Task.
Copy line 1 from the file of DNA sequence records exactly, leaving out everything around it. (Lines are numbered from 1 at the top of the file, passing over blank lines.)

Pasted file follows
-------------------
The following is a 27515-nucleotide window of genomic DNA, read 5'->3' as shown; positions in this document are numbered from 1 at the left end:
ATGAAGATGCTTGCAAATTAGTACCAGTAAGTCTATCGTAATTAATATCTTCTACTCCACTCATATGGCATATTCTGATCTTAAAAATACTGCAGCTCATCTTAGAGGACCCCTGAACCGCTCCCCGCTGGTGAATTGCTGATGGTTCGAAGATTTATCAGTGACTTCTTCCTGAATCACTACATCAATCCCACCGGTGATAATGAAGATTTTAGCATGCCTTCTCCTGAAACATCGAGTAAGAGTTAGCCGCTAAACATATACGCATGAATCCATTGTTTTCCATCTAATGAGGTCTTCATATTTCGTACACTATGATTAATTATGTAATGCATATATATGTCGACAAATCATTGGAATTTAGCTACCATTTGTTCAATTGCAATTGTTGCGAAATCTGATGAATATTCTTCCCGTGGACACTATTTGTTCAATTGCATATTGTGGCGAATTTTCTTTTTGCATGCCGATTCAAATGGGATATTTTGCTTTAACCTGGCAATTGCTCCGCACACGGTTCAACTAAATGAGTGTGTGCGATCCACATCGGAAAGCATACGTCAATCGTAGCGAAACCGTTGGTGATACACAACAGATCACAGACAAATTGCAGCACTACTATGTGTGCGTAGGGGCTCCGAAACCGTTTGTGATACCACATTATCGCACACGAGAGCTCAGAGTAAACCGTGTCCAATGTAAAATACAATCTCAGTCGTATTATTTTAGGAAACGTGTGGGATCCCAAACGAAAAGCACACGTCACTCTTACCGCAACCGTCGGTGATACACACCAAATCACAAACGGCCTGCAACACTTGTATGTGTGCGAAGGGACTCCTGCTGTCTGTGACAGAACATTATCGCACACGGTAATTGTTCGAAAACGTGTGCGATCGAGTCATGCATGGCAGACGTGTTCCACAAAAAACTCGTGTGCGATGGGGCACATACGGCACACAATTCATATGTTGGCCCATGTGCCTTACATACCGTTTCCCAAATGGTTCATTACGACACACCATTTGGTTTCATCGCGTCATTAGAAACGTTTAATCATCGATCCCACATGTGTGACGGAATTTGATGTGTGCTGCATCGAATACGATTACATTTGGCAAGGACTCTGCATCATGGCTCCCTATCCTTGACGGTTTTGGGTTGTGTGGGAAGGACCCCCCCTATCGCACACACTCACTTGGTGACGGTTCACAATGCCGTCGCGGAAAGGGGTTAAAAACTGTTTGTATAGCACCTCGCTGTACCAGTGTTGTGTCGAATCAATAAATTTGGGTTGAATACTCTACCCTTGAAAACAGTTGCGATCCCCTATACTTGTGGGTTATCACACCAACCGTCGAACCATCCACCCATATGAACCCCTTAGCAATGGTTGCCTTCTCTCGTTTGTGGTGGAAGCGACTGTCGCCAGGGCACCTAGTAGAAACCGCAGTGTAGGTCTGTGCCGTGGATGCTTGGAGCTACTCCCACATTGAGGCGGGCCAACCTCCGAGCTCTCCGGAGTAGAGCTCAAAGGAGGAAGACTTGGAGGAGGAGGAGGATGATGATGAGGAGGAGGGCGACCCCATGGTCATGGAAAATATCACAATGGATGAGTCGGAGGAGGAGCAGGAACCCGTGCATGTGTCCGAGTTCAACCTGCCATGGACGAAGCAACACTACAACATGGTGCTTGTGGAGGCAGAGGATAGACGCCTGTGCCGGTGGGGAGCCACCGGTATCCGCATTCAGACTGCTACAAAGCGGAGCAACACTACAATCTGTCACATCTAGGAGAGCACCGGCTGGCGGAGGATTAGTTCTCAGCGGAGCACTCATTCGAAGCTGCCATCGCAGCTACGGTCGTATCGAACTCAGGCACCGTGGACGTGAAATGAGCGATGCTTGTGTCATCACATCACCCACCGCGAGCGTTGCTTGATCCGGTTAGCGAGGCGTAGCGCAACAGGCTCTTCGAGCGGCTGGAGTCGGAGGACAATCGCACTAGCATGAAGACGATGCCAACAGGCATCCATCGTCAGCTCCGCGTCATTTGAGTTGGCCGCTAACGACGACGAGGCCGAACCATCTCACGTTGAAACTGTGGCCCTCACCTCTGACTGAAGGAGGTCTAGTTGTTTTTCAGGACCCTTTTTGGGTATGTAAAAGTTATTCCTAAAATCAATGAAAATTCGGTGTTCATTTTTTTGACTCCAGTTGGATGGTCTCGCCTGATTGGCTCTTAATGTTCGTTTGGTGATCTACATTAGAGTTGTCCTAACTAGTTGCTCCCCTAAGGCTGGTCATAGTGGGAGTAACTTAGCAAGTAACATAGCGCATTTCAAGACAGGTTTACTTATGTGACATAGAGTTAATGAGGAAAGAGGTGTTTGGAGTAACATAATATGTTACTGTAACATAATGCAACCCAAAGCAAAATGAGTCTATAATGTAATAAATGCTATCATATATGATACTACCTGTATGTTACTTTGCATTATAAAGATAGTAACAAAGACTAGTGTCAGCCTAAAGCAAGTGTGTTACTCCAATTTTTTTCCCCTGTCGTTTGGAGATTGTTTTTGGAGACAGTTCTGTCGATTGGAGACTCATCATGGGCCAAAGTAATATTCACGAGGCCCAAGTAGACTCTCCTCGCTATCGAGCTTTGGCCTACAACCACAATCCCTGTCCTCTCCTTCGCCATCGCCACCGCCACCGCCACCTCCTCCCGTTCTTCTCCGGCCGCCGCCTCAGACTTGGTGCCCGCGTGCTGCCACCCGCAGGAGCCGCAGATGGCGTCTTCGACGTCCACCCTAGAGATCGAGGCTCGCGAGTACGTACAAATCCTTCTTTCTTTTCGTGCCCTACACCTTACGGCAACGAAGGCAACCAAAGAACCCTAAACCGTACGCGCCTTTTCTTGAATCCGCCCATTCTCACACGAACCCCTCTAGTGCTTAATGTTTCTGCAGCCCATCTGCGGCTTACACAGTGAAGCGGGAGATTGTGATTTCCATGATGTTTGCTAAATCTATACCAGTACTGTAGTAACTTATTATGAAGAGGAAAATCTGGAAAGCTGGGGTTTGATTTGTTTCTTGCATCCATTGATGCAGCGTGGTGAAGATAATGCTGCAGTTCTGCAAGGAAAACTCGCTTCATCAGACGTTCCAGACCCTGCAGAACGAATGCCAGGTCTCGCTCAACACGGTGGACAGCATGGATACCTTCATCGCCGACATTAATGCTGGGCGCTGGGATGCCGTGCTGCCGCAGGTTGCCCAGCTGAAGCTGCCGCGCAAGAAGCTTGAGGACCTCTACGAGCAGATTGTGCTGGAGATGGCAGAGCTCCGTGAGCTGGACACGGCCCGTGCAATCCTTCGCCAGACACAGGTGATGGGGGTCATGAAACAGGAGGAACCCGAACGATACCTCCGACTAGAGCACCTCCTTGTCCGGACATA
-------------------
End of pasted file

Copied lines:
The following is a 27515-nucleotide window of genomic DNA, read 5'->3' as shown; positions in this document are numbered from 1 at the left end: